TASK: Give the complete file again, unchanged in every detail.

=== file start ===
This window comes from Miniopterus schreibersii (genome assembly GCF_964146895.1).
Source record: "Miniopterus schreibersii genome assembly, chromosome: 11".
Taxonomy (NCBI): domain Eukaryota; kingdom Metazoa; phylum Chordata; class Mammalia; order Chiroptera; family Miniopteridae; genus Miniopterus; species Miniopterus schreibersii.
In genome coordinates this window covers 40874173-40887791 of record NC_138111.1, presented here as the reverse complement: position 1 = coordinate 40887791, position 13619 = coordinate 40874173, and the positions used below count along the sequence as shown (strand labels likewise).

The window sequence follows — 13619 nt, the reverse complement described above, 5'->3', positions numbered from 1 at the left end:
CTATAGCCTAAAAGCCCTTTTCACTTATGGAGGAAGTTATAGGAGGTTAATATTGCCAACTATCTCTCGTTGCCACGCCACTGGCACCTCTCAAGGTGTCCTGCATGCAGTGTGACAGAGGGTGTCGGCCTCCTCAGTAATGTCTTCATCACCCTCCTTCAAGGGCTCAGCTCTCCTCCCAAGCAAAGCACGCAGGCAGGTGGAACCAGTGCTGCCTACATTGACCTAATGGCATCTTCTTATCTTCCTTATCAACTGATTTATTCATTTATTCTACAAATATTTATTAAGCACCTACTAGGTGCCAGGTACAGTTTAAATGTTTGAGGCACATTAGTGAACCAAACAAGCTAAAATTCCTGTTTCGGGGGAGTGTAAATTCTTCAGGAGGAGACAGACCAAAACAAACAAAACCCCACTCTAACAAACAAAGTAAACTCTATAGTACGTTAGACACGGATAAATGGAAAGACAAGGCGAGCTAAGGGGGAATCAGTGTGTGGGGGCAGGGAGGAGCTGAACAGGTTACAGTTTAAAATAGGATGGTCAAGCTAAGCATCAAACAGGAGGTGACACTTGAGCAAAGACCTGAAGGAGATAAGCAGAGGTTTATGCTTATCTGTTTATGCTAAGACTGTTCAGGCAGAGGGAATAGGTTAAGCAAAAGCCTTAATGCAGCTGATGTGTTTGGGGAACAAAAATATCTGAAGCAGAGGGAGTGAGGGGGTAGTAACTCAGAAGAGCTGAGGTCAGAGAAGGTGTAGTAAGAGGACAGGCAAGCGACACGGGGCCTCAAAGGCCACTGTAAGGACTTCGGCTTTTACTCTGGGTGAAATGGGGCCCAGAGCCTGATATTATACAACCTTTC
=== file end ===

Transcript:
This window comes from Miniopterus schreibersii (genome assembly GCF_964146895.1).
Source record: "Miniopterus schreibersii genome assembly, chromosome: 11".
Taxonomy (NCBI): domain Eukaryota; kingdom Metazoa; phylum Chordata; class Mammalia; order Chiroptera; family Miniopteridae; genus Miniopterus; species Miniopterus schreibersii.
In genome coordinates this window covers 40874173-40887791 of record NC_138111.1, presented here as the reverse complement: position 1 = coordinate 40887791, position 13619 = coordinate 40874173, and the positions used below count along the sequence as shown (strand labels likewise).

The window sequence follows — 13619 nt, the reverse complement described above, 5'->3', positions numbered from 1 at the left end:
CTATAGCCTAAAAGCCCTTTTCACTTATGGAGGAAGTTATAGGAGGTTAATATTGCCAACTATCTCTCGTTGCCACGCCACTGGCACCTCTCAAGGTGTCCTGCATGCAGTGTGACAGAGGGTGTCGGCCTCCTCAGTAATGTCTTCATCACCCTCCTTCAAGGGCTCAGCTCTCCTCCCAAGCAAAGCACGCAGGCAGGTGGAACCAGTGCTGCCTACATTGACCTAATGGCATCTTCTTATCTTCCTTATCAACTGATTTATTCATTTATTCTACAAATATTTATTAAGCACCTACTAGGTGCCAGGTACAGTTTAAATGTTTGAGGCACATTAGTGAACCAAACAAGCTAAAATTCCTGTTTCGGGGGAGTGTAAATTCTTCAGGAGGAGACAGACCAAAACAAACAAAACCCCACTCTAACAAACAAAGTAAACTCTATAGTACGTTAGACACGGATAAATGGAAAGACAAGGCGAGCTAAGGGGGAATCAGTGTGTGGGGGCAGGGAGGAGCTGAACAGGTTACAGTTTAAAATAGGATGGTCAAGCTAAGCATCAAACAGGAGGTGACACTTGAGCAAAGACCTGAAGGAGATAAGCAGAGGTTTATGCTTATCTGTTTATGCTAAGACTGTTCAGGCAGAGGGAATAGGTTAAGCAAAAGCCTTAATGCAGCTGATGTGTTTGGGGAACAAAAATATCTGAAGCAGAGGGAGTGAGGGGGTAGTAACTCAGAAGAGCTGAGGTCAGAGAAGGTGTAGTAAGAGGACAGGCAAGCGACACGGGGCCTCAAAGGCCACTGTAAGGACTTCGGCTTTTACTCTGGGTGAAATGGGGCCCAGAGCCTGATATTATACAACCTTTC